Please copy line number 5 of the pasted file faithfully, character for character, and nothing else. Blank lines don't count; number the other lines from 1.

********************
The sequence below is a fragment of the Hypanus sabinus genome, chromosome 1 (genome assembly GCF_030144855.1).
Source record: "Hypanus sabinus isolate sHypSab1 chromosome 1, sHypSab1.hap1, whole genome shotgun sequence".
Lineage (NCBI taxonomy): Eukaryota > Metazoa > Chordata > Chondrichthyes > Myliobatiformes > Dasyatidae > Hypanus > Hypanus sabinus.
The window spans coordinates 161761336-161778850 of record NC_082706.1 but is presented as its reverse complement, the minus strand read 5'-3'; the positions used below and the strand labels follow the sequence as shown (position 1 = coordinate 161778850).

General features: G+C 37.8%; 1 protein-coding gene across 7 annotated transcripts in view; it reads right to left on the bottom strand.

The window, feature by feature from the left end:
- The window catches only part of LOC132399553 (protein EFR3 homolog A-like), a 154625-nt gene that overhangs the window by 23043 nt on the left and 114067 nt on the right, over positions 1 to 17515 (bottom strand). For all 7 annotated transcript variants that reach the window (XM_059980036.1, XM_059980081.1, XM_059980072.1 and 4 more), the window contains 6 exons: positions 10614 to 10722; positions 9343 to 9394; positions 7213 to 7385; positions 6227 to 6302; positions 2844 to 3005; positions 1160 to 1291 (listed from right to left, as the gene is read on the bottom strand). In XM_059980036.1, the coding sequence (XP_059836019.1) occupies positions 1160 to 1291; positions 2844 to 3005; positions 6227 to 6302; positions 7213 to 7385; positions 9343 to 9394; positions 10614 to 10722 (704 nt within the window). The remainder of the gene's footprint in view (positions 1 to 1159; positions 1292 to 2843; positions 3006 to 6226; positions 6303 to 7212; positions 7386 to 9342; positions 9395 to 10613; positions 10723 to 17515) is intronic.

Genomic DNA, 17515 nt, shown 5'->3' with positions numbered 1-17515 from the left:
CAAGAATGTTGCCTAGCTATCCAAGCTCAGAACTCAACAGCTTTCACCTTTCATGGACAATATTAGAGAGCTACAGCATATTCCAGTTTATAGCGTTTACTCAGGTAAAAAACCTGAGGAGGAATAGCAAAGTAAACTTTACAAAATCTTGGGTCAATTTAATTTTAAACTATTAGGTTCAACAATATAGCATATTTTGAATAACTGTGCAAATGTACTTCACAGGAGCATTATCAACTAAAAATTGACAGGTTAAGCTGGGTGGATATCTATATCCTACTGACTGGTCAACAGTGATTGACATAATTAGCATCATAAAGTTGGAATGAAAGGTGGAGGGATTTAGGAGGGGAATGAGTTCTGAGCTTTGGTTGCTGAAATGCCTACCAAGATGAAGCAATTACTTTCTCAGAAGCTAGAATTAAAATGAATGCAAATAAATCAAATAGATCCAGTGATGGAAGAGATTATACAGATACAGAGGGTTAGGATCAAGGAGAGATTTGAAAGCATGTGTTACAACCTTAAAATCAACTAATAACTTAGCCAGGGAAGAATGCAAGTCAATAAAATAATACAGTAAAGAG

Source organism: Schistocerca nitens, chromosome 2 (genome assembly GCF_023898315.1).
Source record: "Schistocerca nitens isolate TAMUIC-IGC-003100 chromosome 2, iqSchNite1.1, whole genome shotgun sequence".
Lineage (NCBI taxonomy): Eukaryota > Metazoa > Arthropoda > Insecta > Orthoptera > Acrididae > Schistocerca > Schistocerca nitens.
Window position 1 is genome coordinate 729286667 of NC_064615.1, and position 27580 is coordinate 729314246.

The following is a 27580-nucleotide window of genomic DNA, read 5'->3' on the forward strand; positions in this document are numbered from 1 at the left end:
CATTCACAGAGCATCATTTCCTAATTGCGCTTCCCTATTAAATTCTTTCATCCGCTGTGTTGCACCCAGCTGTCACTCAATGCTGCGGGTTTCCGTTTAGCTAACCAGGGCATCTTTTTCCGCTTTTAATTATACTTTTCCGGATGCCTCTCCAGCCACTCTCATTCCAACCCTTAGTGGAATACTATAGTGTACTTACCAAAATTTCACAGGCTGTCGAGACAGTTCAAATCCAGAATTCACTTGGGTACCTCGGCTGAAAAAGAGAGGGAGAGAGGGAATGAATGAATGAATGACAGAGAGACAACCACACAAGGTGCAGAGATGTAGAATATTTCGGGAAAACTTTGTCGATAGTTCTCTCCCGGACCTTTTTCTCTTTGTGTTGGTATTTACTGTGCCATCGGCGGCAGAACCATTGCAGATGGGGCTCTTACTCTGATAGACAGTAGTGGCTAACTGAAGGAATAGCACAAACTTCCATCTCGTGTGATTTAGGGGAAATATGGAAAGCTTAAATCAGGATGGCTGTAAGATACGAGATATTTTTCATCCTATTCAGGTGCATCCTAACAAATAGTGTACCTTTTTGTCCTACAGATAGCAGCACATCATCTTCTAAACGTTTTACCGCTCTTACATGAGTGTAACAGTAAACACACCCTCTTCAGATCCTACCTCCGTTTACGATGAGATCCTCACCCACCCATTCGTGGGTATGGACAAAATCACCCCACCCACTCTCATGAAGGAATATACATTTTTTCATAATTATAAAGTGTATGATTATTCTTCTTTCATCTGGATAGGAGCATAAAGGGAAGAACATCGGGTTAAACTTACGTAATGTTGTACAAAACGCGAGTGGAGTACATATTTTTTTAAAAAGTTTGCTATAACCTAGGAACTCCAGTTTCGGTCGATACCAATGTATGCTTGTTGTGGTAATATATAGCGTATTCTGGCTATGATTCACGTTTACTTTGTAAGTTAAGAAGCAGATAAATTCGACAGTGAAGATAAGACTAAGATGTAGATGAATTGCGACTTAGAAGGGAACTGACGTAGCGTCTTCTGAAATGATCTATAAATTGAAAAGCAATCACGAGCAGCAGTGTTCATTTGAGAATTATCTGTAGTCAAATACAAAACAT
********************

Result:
General features: G+C 37.8%; 1 protein-coding gene across 7 annotated transcripts in view; it reads right to left on the bottom strand.